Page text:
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November 2013Vol. 14, No. 8Site Visit: Comprehensive Family Assessments in Contra Costa County

In 2001, the California State Assembly passed the Child Welfare System Improvement and Accountability Act, a State initiative modeled after the Federal Child and Family Services Reviews (CFSR). The act directed counties to undergo a self-assessment and system improvement to enhance performance on key child welfare outcome indicators. In 2003, the State CFSR found that California did not meet the national standards for any of the seven outcome measures. Using a Children's Bureau grant, Contra Costa County Child & Family Services (CFS) implemented the Comprehensive Assessments for Positive Family Outcomes (CAPFO) project to address outcomes identified in the California CFSR.

The CAPFO model built on existing policy and practice strengths in line with the eight key components and the 10-step Comprehensive Family Assessment Guidelines. These strengths included strong family engagement practices, a family assessment practice model, and enhanced strategies to support family-driven case plans. The model also incorporated new practices such as the use of the North Carolina Family Assessment Scale, Motivational Interviewing, Parent Partners, Learning Communities, Coaching Circles, and a strong focus on father engagement.

In 2006, Contra Costa County CFS received over 10,000 referrals for abuse and neglect. Approximately 17 percent of the cases were substantiated. CAPFO aimed to impact the process by which families are assessed, the practice of family intervention, and the outcomes experienced by families served. They planned to accomplish this with a more comprehensive and empowering model of assessment and corresponding case planning and execution. The target population included children and families entering the child welfare system at the point of referral. The children and families were randomly selected and assigned to services and control groups at the point of referral. The CAPFO services continued for as long as the case remained open. Long-range goals for the CAPFO project include reducing recidivism in referrals, reducing substantiations, reducing the number of children in out-of-home care, and reducing the time children spend in out-of-home care.

Innovative features used by CAPFO include:

  • The Parent Partner Program. The Parent Partner program draws upon the strengths of families and engages family and community members in program planning. The program seeks to enlist as staff mothers and fathers who have experienced child removal, services, and reunification. These individuals are trained and supported to provide direct services to parent clients seeking reunification with their children. CAPFO staff indicate that Parent Partners have been an invaluable component to their work in collaborating with clients.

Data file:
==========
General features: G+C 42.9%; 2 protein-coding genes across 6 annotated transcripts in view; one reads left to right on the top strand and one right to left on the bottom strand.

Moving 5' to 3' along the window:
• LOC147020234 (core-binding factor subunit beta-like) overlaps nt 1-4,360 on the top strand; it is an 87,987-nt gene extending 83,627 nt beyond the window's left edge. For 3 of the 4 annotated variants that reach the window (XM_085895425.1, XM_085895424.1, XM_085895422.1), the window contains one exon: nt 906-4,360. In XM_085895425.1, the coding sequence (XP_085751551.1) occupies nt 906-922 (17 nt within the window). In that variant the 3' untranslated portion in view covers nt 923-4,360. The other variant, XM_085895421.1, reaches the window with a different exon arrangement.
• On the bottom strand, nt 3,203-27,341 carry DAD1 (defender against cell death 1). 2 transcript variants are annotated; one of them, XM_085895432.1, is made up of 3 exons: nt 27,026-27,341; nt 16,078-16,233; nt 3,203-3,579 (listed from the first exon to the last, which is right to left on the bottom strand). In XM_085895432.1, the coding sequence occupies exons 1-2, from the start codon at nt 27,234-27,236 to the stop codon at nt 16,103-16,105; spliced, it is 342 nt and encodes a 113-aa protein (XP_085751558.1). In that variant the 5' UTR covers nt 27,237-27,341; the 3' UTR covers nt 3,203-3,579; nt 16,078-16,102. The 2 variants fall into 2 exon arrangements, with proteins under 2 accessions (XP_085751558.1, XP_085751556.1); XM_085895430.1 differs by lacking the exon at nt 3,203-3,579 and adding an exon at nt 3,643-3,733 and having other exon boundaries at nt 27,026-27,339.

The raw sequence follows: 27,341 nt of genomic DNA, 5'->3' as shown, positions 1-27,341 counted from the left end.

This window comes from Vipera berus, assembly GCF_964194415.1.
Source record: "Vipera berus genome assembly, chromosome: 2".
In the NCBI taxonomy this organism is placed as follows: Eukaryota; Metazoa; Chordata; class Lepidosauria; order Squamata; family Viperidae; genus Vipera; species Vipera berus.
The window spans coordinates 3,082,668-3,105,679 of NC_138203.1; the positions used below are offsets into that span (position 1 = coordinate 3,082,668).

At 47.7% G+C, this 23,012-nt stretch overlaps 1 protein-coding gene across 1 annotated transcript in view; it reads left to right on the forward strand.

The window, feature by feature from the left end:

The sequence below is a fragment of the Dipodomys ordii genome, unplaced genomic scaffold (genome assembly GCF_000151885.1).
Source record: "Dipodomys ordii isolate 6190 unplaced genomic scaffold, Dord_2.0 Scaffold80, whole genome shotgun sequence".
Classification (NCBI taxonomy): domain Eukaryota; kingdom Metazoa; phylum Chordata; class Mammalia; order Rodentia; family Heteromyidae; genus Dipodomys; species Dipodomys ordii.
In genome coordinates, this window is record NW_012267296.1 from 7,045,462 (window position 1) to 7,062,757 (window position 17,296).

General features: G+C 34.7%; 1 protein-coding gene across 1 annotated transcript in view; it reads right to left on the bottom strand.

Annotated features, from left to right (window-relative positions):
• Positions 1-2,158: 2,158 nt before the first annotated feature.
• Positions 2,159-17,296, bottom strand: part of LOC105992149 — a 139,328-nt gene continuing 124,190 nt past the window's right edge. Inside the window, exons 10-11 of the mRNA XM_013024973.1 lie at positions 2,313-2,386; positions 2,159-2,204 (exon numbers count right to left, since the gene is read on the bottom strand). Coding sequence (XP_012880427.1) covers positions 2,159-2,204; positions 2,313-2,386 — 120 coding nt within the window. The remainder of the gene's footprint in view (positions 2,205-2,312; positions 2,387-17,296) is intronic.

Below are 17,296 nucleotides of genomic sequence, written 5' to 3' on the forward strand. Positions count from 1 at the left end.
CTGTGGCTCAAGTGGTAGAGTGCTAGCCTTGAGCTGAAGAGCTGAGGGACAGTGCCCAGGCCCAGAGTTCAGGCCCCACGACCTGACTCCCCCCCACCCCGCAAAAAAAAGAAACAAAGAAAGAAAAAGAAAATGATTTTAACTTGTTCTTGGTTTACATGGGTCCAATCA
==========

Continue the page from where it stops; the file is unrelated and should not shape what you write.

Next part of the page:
• Team Decision-Making. The basic premise of a Family Team Meeting is to promote family involvement and empower families to come together to generate a plan that first promotes safety and then works to engage other members of the family and community.
  • Assessment of Father Involvement and Incarcerated Parents. Trainings continue to support staff in family engagement and the inclusion of fathers. Working with incarcerated parents was also a project focus for engaging those fathers who have not been included in planning, safety, and permanency for their children.
  • Motivational Interviewing. Participating staff received training on the Stages of Change Motivational Interviewing techniques; the CAPFO process; and the implementation of coaching, case teaching sessions, and feedback meetings. Universally, caseworker staff stated that the high-quality training received for Motivational Interviewing resulted in practice change.

Evaluation of the program is ongoing. The CAPFO model has been recognized by staff and families as family-focused and supportive. There was also a focus on improving performance in placing sibling groups together and, in fact, Contra Costa County has seen improvement in CFSR Performance Indicator 4A, Siblings.

As these practice changes have been implemented to reflect the philosophy of viewing the family as a unit rather than individual components, changes in the tracking of families in physical case folders is moving to one folder for a full family rather than child-specific case folders.

For more information on the Comprehensive Assessments for Positive Family Outcomes (CAPFO) project, contact Neely McElroy, Division Manager, at

The full site visit report is available on the Child Welfare Information Gateway website: 

The Comprehensive Assessments for Positive Family Outcomes (CAPFO) project is funded by the Children's Bureau (Award 90-CA-1755).This article is part of a series highlighting successful Children's Bureau grant-funded projects around the country, emerging from Children's Bureau site visits.